5. Zynga Zapped
Don't be an ass, Don Mattrick! If you want to save your one-trick pony of a company then let it ride!
Shares of Zynga (ZNGA) sank 14% Friday to $3 after the online game developer's new CEO said he was abandoning plans for real-money gaming in the U.S. in order to concentrate on free-to-play games instead. The decision triggered a slew of Wall Street analysts to slash their price targets on the stock, causing it to give back all the gains it made since July 1st when Mattrick was tapped to replace founder Mark Pincus in the company's top spot. Zynga lost a penny during its second quarter while revenue plunged 31% from last year to $231 million.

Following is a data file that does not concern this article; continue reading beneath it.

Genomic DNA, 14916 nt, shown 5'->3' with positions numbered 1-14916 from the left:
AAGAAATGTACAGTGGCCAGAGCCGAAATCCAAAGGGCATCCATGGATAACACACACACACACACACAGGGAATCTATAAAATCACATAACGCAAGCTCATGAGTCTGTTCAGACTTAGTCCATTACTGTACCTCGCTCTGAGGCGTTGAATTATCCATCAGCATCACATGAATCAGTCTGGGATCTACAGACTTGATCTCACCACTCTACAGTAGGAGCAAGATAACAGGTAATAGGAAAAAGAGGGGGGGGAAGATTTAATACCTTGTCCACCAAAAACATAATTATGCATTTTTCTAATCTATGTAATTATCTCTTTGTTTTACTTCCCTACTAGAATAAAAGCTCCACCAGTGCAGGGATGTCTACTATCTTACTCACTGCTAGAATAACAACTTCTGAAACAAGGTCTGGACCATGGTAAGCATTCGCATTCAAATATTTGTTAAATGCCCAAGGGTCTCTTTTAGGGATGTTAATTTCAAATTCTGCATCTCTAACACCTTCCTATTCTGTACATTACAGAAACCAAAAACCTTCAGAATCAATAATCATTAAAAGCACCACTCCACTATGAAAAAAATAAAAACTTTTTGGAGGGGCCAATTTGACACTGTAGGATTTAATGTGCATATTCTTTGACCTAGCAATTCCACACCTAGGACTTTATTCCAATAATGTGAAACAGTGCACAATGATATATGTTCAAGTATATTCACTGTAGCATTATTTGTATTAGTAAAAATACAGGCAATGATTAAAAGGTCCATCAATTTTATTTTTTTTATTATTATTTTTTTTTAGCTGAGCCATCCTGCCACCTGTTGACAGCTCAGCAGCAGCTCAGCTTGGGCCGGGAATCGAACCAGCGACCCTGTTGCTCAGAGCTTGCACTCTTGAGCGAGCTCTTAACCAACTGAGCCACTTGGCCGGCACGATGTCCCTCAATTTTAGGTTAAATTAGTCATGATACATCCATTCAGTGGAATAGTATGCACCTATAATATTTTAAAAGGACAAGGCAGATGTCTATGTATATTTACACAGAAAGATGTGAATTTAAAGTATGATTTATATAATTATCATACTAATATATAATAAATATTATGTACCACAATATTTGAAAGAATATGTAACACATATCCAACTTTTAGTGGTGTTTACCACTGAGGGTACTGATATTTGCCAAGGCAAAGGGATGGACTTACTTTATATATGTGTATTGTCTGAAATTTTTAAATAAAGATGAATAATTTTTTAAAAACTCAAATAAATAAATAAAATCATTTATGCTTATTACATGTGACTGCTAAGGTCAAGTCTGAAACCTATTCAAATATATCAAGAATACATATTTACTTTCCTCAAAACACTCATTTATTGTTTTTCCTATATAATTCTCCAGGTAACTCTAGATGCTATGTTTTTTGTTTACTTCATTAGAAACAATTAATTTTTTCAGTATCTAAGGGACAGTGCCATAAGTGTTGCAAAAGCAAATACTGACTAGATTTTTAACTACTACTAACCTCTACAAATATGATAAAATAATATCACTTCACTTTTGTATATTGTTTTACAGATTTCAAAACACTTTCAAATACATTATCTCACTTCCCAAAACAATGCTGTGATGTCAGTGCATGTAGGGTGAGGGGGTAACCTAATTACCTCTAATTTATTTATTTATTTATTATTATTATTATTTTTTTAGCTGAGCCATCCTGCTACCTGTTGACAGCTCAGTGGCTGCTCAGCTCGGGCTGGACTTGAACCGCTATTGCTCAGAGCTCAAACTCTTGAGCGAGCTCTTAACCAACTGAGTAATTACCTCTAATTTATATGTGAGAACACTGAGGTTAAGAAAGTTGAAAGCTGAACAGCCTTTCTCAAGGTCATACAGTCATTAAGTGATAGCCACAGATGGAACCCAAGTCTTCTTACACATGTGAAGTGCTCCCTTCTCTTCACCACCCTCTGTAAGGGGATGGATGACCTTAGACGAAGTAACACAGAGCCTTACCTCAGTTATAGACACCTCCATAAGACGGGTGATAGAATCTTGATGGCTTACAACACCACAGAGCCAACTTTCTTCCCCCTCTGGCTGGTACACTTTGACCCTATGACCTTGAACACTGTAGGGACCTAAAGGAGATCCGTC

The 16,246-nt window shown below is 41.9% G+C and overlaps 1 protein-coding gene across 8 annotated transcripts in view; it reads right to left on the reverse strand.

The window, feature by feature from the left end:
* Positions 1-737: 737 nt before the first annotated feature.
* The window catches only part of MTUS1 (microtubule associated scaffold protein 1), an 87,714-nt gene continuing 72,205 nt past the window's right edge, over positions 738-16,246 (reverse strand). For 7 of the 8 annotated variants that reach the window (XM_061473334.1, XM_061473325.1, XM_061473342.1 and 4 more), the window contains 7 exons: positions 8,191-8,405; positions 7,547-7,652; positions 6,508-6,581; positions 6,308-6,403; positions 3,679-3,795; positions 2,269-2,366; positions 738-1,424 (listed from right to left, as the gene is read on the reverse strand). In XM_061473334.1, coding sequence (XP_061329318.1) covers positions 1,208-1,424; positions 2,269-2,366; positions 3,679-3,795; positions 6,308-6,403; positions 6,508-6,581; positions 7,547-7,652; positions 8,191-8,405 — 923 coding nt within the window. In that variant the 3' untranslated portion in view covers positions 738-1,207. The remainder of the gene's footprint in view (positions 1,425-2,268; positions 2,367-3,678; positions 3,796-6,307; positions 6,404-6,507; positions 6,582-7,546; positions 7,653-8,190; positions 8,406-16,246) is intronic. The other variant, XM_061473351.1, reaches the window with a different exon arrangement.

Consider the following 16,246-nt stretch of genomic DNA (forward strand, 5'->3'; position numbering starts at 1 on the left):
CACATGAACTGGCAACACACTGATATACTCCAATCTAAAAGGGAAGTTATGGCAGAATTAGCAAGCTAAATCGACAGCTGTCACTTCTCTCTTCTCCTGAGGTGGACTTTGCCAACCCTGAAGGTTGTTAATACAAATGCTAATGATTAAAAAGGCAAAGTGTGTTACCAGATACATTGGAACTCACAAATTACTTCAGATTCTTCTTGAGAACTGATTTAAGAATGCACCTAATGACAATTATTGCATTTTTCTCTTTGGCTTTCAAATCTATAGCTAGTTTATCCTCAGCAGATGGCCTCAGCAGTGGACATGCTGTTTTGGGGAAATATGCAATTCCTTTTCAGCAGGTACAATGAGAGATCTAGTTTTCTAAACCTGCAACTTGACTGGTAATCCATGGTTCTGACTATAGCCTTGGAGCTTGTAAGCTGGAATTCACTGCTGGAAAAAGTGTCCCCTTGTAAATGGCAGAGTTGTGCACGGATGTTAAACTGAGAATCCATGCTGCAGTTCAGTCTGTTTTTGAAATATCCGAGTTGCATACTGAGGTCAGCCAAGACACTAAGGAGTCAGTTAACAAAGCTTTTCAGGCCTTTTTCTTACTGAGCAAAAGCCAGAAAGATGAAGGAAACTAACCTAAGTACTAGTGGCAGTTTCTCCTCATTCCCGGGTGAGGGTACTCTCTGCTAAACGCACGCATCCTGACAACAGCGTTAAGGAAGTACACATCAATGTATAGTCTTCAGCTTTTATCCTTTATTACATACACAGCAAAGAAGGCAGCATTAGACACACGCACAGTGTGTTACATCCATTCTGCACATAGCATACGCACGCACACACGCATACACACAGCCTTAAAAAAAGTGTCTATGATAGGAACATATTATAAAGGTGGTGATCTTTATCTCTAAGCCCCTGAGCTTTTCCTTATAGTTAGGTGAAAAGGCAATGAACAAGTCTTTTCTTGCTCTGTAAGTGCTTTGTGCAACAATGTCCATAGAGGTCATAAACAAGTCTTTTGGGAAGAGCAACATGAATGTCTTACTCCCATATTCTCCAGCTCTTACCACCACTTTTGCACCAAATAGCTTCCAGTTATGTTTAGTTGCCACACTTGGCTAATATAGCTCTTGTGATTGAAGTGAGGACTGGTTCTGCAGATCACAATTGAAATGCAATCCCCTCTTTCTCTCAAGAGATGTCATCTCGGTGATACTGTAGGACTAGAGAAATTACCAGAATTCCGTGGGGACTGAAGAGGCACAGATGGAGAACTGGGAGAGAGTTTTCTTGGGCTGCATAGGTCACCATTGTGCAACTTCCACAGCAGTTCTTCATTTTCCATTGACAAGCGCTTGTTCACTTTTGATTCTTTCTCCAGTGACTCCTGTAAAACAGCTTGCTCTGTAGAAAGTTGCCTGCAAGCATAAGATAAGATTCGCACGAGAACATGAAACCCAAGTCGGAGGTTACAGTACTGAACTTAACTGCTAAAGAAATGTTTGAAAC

"In our view, by exiting RMG (real-money gaming) the company has eliminated much of the potential upside for the stock," wrote Needham & Co's analyst while downgrading the stock to "hold" from "buy."Yep, when Mattrick arrived from Microsoft (ZNGA) the Street thought the money-losing game-maker was off to the races, but now the punters are punting it like a football because he wants to "get back to some good fundamentals." To be honest, we're not sure what the "fundamentals" are for the fast-moving mobile gaming business where if the fickle public doesn't crush you then falling candy will. (Trust us folks. Candy Crush will soon buy the Farmville as well. That's just the way it works.) We'll assume that Mattrick's "back-to-basics" approach does not mean revisiting last year's model when Zynga relied on Facebook (FB) for 86% of its revenue. Facebook, as evidenced by last week's impressive earnings report, has moved on. Mark Zuckerberg's baby saw its active users jump 21% to 1.15 billion. Zynga, on the other hand, shed over 45% of its monthly active users in the second quarter and is now down to 39 million. That's why it needs an alternative source of players at this point even more than it needs earnings. Those can come later since the company still has over $1.1 billion bucks in the bank from its now disastrous IPO. The stock is down almost 70% since it went public at $10 in December 2011. Real-money gamers would have been the ideal source for new users, especially since Zynga already has a foot in the business in England. And as we all know, those blokes across the pond will bet on anything including a newly born Prince's middle name. (Damn, we had Arthur at 12-1!) Back home, online gambling has already been legalized in Las Vegas and Atlantic City for the tax boost. We expect the rest of America will soon follow as more cash-strapped municipalities legalize it in order to save themselves from becoming the next Detroit. Mattrick is most likely wagering that he can get his company creating popular social content again and still get back into the domestic online gaming market at a later date. That's a dicey bet considering how long it takes to get a license in the highly regulated sector. Frankly, we're not sure why Mattrick wouldn't try to do both at once. There was no reason for him to fold this early, especially when Wall Street's analysts are beyond bullish on the future of internet gaming. If anything, they seemed afraid that a blown Zynga call would bite them in the ass later on, which is why the stock had higher price targets than it deserved before they were sliced last week. Mattrick, in our view, totally misread his hand. Instead of playing Zynga's lone wild card to the fullest, like a moron he mucked it.
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